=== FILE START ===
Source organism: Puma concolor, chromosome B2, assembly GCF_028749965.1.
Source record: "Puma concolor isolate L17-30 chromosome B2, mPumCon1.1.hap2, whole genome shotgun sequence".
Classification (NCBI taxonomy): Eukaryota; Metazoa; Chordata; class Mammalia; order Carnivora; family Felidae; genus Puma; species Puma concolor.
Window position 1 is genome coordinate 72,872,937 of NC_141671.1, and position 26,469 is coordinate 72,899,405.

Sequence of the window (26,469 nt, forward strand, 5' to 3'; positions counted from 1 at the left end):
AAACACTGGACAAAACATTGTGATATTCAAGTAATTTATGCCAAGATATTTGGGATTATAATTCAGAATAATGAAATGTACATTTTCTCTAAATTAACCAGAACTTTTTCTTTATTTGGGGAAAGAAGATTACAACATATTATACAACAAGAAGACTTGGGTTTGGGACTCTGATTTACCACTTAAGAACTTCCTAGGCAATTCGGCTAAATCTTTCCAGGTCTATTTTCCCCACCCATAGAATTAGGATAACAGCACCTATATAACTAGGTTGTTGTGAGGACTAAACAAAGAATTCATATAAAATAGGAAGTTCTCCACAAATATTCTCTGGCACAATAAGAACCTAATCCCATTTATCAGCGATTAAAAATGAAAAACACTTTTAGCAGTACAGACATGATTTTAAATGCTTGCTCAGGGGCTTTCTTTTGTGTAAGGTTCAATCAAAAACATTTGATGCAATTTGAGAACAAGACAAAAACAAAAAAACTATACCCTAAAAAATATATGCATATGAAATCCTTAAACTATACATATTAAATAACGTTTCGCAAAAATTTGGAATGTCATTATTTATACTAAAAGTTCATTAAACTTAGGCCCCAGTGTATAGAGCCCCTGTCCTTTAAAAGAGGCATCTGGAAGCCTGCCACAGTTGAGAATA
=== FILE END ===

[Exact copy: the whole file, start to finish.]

Source organism: Puma concolor, chromosome B2, assembly GCF_028749965.1.
Source record: "Puma concolor isolate L17-30 chromosome B2, mPumCon1.1.hap2, whole genome shotgun sequence".
Classification (NCBI taxonomy): Eukaryota; Metazoa; Chordata; class Mammalia; order Carnivora; family Felidae; genus Puma; species Puma concolor.
Window position 1 is genome coordinate 72,872,937 of NC_141671.1, and position 26,469 is coordinate 72,899,405.

Sequence of the window (26,469 nt, forward strand, 5' to 3'; positions counted from 1 at the left end):
AAACACTGGACAAAACATTGTGATATTCAAGTAATTTATGCCAAGATATTTGGGATTATAATTCAGAATAATGAAATGTACATTTTCTCTAAATTAACCAGAACTTTTTCTTTATTTGGGGAAAGAAGATTACAACATATTATACAACAAGAAGACTTGGGTTTGGGACTCTGATTTACCACTTAAGAACTTCCTAGGCAATTCGGCTAAATCTTTCCAGGTCTATTTTCCCCACCCATAGAATTAGGATAACAGCACCTATATAACTAGGTTGTTGTGAGGACTAAACAAAGAATTCATATAAAATAGGAAGTTCTCCACAAATATTCTCTGGCACAATAAGAACCTAATCCCATTTATCAGCGATTAAAAATGAAAAACACTTTTAGCAGTACAGACATGATTTTAAATGCTTGCTCAGGGGCTTTCTTTTGTGTAAGGTTCAATCAAAAACATTTGATGCAATTTGAGAACAAGACAAAAACAAAAAAACTATACCCTAAAAAATATATGCATATGAAATCCTTAAACTATACATATTAAATAACGTTTCGCAAAAATTTGGAATGTCATTATTTATACTAAAAGTTCATTAAACTTAGGCCCCAGTGTATAGAGCCCCTGTCCTTTAAAAGAGGCATCTGGAAGCCTGCCACAGTTGAGAATA